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More Pioneers American Women


Sarah Shelby
Was the daughter of Mrs. Bledsoe who was so famous among the settlers of the first settlements of Tennessee. Sarah was quite young when her parents moved from Virginia to eastern Tennessee. Miss Bledsoe married in 1784, David Shelby. Mrs. Shelby's husband was said to be the first merchant in Nashville, in 1790. Mrs. Shelby suffered all the exposures and hardships incident to the life of the early settlers in Tennessee.

Ruhama Greene
Ruhama Greene was born in Jefferson County, Virginia, and married Charles Builderback and they were among the first settlers on the Ohio near Wheeling. In an attack made by the Indians, in 1789, on this settlement, Mrs. Builderback and her husband were taken prisoners. She remained a prisoner about nine months, being condemned to the hardest labor in working for the squaws and their brutal masters. She was finally released by the commandant at Fort Washington, and restored to her family. After her husband's death, she married a Mr. John Greene and removed to a settlement near Lancaster, where the resided at the time of her death in 1843.

Keturah Leitch Taylor
Keturah Leitch Taylor, formerly Keturah Moss, was born September 11, 1773 in Goochland County, Virginia. She was the daughter of Major Hugh Moss of the Revolutionary Army. Her father having died in 1784, she, with two sisters, was brought to Kentucky by her uncle, Rev. Augustine Eastin, their mother having married again. While enroute to Kentucky, the train of settlers of which they were a part, was attacked by Indians, and many were killed. This was witnessed by Keturah Moss, then only a child of fifteen years. Her early experiences and her courage make her one of the cherished memories of Kentucky, and her descendants are among the well-known names of that state.

Mary Hopkins Cabell Breckenridge
Was born in February, 1768; and died at Lexington, Kentucky, in 1858; aged ninety years. Her husband, Hon. John Breckenridge, was one of the noted men of Kentucky, and was appointed Attorney-General of the United States at one time. She is spoken of as a woman of great courage and remarkable character, and was the "founding mother" of a worthy and distinguished family. One of her daughters, Mary, married General David Castleman, of Kentucky, and Letitia Preston married General P. B. Porter of Niagara Falls. One of her descendants was General Peter A. Porter, who fell in the assault on Coal Harbor. A grand-daughter, Margaret E. Breckenridge, the daughter of Dr. John Breckenridge, was known during the Civil War as the ''angel of the hospitals." It is reported she once said, "Shall men die by thousands for their country and no woman risk her life?"

Henrietta Hunt Morgan
Daughter of Colonel John W. Hunt, and sister of Honorable Francis Keys Hunt, of Kentucky, was born in Lexington, Kentucky, in 1805 and died November 15, 1891. She married Governor Calvin C. Morgan, and was the mother of two of Kentucky's famous men. Colonel Calvin M. Morgan and General John Morgan. She had three other sons and two daughters, one of whom was the wife of General Basil W. Duke, and the other of General A. P. Hill.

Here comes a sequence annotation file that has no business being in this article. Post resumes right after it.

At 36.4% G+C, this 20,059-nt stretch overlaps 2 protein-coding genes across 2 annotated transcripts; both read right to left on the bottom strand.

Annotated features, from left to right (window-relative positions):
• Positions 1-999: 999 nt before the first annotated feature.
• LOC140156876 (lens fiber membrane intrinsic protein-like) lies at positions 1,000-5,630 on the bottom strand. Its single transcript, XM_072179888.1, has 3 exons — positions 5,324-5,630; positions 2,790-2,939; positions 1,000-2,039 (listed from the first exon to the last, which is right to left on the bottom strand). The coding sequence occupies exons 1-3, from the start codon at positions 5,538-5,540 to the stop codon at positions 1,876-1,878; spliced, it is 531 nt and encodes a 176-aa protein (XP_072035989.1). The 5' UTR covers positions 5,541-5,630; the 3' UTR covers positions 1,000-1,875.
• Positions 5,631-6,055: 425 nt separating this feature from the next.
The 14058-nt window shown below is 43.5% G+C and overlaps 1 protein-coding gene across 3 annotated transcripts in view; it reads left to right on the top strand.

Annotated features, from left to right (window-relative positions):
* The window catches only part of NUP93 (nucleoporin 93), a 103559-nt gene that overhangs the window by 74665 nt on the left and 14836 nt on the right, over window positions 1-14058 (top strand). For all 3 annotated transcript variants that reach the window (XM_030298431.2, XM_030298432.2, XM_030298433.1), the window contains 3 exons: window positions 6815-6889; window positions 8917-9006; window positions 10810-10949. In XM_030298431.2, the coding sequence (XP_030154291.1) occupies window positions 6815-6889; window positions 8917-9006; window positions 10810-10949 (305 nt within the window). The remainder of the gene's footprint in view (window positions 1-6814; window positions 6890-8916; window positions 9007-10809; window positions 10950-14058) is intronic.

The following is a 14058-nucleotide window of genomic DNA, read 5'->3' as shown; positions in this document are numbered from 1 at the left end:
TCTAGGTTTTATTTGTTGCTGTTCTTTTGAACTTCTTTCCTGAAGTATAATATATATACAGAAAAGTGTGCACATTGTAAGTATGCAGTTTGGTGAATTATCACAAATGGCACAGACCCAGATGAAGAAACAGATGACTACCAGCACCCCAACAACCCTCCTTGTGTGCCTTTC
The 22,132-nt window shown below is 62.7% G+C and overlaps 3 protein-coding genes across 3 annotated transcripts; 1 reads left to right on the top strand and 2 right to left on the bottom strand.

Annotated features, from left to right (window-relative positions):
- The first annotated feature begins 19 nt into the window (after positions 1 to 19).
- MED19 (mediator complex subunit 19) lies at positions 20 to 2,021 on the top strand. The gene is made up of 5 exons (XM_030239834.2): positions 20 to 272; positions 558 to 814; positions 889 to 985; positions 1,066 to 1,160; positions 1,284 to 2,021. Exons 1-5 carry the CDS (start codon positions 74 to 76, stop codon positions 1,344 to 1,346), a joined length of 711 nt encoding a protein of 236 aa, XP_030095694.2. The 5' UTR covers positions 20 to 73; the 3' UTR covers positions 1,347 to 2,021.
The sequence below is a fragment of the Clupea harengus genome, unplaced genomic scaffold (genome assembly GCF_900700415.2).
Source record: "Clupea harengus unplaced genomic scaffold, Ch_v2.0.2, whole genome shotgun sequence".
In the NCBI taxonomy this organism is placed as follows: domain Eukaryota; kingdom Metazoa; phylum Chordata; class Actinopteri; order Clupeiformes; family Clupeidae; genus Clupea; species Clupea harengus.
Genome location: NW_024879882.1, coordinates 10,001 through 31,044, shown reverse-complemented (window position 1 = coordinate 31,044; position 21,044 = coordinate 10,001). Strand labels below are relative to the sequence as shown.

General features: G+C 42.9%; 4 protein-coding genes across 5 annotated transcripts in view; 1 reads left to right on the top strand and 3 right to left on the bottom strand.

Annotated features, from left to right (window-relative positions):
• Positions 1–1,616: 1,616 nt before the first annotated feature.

Susan Lucy Barry Taylor
Was born in Lexington, Kentucky, in 1807, and died at the old family mansion at Newport, Kentucky, December 8, 1881. She was among the first women who, even at the tender age of fifteen, made an appeal in one of her essays at school for the higher education of women. Her children were more or less famous in their own state.

Mary Yellott Johnston
Formerly Mary Yellott Dashiell, was born September 13, 1806, and was a great-niece of the distinguished Governor Winder, of Maryland. She was connected with several of our most distinguished families, the Dashiells, Handys, Harrisons, Hancocks, Bayards, Randolphs, Warder and Percys.

Margaret Wickliffe Preston
Margaret Wickliffe Preston one of the first "granddames'' of the olden times, was born in Lexington, Kentucky, in 1819, and was the daughter of Robert Wickliffe, who gave his daughter every advantage which wealth, social position, and education could bring to her. Her husband was appointed minister to Spain, in 1858 and there she made a most favorable impression, by her culture, refinement, and grace of manner. Her conversational powers were always remarkable, and she was usually the center of attraction wherever she appeared. Her daughter married General Draper, of Massachusetts, who served in Congress and then as our minister to Italy, and Mrs. Draper's home in Washington is one of the social centers of today.

Anna Innis
Mrs. Anna Innis was the widow of Hon. Henry Innis, and the mother of Mrs. John J. Crittenton. She died at Frankfort, Kentucky, May 12, 1951. Her early days, like those of most of the women of her time, were spent in the wilder-ness but in the society of such men as Clarke, Wayne, Shelby, Scott, Boone, Henderson. Logan, Harte, Nicolas, Murray, Allen, Breckenridge and die heroic spirits of the West

Sarah Richardson
Another of Kentucky's eminent daughters, who was the mother of General Leslie Combs was connected with some of the best families of the early days, and came of good Quaker stock from Maryland. The residence of Mrs. Combs was near Boonesborough. She endured hardships that the women of those times and localities were called upon to endure with much courage.